Should spiritual beliefs play a role in end of life care?

William would come to see me every three months for his COPD (chronic obstructive pulmonary disease). We would chat about his disease, his meds, and his grief. He had lost his wife a few years back, but after 52 years he found it very hard to be without her.

On one visit he said, “Doctor deMaine, can I tell you something – and promise you won’t think I’m crazy?”

“Sure.”

“Well, my wife and I always had a favorite restaurant where we’d go for our dinner on Sundays. Let me tell you why I still go there. I wear my old tie and coat and sit in our favorite booth. And I swear that I see her. Her image is perfect, younger, and smiling. She looks beautiful. She doesn’t really communicate except with the smile – which seems to me to say that she’s waiting for me.”

Other patients related different views. A very sweet British lady told me on an office visit that she had been a widow now for six months.

“That’s sad,” I said. “Do you believe in an afterlife?”

“Of course”, she replied.

“How about marriage in Heaven?”

“Yes.”

Trying to tie this together I said, “That’s wonderful. Perhaps you and your husband can spend eternity together.”

She paused, tilted her head, smiled and said, “Well, I might play the field a bit first!”

There are many views of the afterlife that vary from none to quite fanciful. Harvard theologian Huston Smith gave his views in the Ingersoll Lecture called Intimations of Immortality. He explored the existence of an afterlife and the influence of William James.  In his lecture he highlighted Swedenborg, the Swedish scientist and theologian. Swedenborg broke away from his Lutheran roots in the 1700′s and wrote extensively about the afterlife having great influence on the New England transcendentalists and many others.  Also, in Smith’s lecture, he discussed the near death experiences in Raymond Moody’s book “Life After Life.”  Theologians generally seem to struggle with what Heaven might really be like, but many less academic folks simply view it as a spiritual extension of this life joyfully meeting up with loved ones and those with shared interests.

Helen Keller with her blindness and deafness was, in those senses, cut off from the world. Yet she was a great student of the Bible and eventually became very influenced by Swedenborg’s writings.

Here was a faith [she says] that emphasized what I felt so keenly — the separateness between soul and body, between a realm I could picture as a whole and the chaos of fragmentary things and limited physical senses met at every turn … As I realized the meaning of what I read, my soul seemed to expand and gain confidence amid the difficulties which beset me …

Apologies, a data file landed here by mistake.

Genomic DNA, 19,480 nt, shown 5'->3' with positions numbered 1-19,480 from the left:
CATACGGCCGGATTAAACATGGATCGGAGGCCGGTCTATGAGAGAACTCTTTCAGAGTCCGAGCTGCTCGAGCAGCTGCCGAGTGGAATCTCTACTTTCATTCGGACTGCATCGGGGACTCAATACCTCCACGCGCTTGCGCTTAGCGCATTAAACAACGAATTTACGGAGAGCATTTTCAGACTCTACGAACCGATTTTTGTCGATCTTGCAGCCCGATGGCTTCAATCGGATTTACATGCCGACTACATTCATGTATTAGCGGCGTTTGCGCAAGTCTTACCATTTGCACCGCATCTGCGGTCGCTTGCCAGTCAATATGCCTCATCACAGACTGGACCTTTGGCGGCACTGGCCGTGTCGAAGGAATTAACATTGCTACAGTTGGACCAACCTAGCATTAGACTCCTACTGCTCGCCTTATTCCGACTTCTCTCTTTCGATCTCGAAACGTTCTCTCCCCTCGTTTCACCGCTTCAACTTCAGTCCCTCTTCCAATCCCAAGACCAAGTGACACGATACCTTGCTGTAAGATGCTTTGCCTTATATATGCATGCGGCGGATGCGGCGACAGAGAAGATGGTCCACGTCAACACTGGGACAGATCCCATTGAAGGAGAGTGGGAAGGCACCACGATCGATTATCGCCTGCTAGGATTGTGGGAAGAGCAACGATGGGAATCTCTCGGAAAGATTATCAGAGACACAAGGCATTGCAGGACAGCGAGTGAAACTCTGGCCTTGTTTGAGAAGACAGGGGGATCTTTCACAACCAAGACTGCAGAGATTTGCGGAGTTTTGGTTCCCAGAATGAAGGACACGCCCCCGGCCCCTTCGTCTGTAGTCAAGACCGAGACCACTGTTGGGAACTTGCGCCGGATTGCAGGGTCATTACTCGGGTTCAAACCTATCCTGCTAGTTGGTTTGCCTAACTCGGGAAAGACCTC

The 1998 movie, What Dreams May Come, gives a vivid and possibly realistic picture of what heaven and hell could be like. The film has many parallels with Swedenborg’s book, “Heaven and Hell.” We are alive, active, useful, on the go and finding a home with those we love.

Mark Twain’s irreverent views on religion are highlighted in humorously poignant ways: “Go to Heaven for the climate; go to Hell for the company.”

Further, from Captain Stormfield’s Visit to Heaven, “Now you just remember this – heaven is as blissful and lovely as it can be; but it’s just the busiest place you ever heard of. There ain’t any idle people here after the first day. Singing hymns and waving palm branches through all eternity is pretty when you hear about it in the pulpit, but it’s as poor a way to put in valuable time as a body could contrive. It would just make a heaven of warbling ignoramuses, don’t you see?”

A formerly agnostic neurosurgeon, Eben Alexander III, published a rather astounding book, “Proof of Heaven.”  His experiences in the spiritual world while in a coma and near to death are certainly powerful and most difficult to explain away.  I’m sure though that some will remain unconvinced.  Perhaps true “proof” might trump free will, making us less human.

My education along these lines was when I attended Bryn Athyn College for two years. I was immersed in studies of Plato, Aristotle, and others right up though the age of enlightenment including Swedenborg. The emphasis was that there are two capabilities that make us uniquely human: freedom and rationality. We were charged to wisely apply learning to life – heady stuff for a 20 year old.

So does any of this carry over into medical practice? Since we are all in some sense spiritual beings as well as natural beings, it seems logical for a physician to deal with the whole person, particularly around the time of crisis or death. I’m not one who thinks a chosen few have the “inside path” or die easier than atheists. I had some confirmed non-believers in my care who died comfortably believing that “that was that.” They appeared to be good people who had led good lives.